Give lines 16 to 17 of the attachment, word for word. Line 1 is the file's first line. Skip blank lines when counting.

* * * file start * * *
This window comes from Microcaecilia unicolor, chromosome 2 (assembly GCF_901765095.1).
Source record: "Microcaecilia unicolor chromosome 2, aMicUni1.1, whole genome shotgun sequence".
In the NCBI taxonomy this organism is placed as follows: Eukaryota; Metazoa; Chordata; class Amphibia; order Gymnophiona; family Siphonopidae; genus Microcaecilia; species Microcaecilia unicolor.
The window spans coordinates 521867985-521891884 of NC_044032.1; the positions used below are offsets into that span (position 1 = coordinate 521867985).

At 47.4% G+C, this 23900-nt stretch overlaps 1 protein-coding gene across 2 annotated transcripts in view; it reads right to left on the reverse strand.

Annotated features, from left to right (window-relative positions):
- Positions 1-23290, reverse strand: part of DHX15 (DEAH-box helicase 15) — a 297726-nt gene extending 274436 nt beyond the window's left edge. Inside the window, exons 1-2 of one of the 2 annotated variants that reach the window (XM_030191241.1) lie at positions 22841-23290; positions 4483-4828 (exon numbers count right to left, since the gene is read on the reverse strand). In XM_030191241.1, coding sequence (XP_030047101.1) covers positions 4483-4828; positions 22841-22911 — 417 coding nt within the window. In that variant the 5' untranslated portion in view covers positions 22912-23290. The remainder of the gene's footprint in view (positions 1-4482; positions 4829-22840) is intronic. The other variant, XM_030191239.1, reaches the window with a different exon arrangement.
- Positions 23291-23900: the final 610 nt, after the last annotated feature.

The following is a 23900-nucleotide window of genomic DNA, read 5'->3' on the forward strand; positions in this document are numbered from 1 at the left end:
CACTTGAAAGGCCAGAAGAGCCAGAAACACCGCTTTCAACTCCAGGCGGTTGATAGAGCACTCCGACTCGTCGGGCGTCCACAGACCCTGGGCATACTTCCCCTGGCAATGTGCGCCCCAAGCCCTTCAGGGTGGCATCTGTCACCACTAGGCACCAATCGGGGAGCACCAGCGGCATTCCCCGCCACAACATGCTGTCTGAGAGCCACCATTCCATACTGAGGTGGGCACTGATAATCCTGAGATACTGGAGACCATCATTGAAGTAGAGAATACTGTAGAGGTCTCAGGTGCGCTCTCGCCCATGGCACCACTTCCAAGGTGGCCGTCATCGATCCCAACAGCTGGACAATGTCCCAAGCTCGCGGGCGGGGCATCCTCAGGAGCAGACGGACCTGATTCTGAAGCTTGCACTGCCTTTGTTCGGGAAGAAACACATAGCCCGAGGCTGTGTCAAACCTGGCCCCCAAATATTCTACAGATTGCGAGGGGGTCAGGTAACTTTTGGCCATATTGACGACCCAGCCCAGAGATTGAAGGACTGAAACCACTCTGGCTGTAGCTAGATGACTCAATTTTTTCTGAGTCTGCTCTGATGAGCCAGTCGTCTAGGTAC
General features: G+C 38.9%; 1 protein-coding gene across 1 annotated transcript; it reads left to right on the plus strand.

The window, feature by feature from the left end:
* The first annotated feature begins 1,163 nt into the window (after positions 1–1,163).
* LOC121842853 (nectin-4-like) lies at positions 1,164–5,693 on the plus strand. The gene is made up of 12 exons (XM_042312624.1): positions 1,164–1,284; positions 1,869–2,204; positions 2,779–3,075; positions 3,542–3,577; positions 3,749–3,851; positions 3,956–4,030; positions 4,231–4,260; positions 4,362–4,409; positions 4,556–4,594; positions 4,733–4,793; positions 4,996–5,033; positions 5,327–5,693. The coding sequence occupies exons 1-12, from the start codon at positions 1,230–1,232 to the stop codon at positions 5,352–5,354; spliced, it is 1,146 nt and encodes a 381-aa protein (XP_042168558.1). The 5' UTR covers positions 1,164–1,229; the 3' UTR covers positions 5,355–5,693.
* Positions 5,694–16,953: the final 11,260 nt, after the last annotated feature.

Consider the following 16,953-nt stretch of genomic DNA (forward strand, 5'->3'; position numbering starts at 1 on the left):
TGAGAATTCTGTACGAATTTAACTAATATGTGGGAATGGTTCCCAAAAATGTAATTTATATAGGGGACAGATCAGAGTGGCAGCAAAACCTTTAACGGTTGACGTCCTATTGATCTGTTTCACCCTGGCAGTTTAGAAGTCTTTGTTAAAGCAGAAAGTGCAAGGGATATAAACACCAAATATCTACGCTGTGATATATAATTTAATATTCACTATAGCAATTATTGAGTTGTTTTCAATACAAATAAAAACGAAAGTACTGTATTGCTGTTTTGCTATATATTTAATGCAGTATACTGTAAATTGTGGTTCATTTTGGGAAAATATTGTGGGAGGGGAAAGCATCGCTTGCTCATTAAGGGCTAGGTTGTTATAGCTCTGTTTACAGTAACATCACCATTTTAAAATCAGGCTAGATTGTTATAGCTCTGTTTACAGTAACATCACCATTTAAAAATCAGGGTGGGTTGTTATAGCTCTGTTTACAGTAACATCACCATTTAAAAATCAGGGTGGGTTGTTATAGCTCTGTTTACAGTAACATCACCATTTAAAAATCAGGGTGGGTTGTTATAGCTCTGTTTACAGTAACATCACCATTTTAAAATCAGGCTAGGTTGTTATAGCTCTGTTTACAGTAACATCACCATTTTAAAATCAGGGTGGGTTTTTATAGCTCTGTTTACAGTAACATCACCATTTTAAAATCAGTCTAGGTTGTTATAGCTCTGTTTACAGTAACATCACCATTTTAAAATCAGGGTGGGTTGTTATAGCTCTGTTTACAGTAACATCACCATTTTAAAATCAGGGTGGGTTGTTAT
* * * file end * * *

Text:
Consider the following 16,953-nt stretch of genomic DNA (forward strand, 5'->3'; position numbering starts at 1 on the left):
TGAGAATTCTGTACGAATTTAACTAATATGTGGGAATGGTTCCCAAAAATGTAATTTATATAGGGGACAGATCAGAGTGGCAGCAAAACCTTTAACGGTTGACGTCCTATTGATCTGTTTCACCCTGGCAGTTTAGAAGTCTTTGTTAAAGCAGAAAGTGCAAGGGATATAAACACCAAATATCTACGCTGTGATATATAATTTAATATTCACTATAGCAATTATTGAGTTGTTTTCAATACAAATAAAAACGAAAGTACTGTATTGCTGTTTTGCTATATATTTAATGCAGTATACTGTAAATTGTGGTTCATTTTGGGAAAATATTGTGGGAGGGGAAAGCATCGCTTGCTCATTAAGGGCTAGGTTGTTATAGCTCTGTTTACAGTAACATCACCATTTTAAAATCAGGCTAGATTGTTATAGCTCTGTTTACAGTAACATCACCATTTAAAAATCAGGGTGGGTTGTTATAGCTCTGTTTACAGTAACATCACCATTTAAAAATCAGGGTGGGTTGTTATAGCTCTGTTTACAGTAACATCACCATTTAAAAATCAGGGTGGGTTGTTATAGCTCTGTTTACAGTAACATCACCATTTTAAAATCAGGCTAGGTTGTTATAGCTCTGTTTACAGTAACATCACCATTTTAAAATCAGGGTGGGTTTTTATAGCTCTGTTTACAGTAACATCACCATTTTAAAATCAGTCTAGGTTGTTATAGCTCTGTTTACAGTAACATCACCATTTTAAAATCAGGGTGGGTTGTTATAGCTCTGTTTACAGTAACATCACCATTTTAAAATCAGGGTGGGTTGTTAT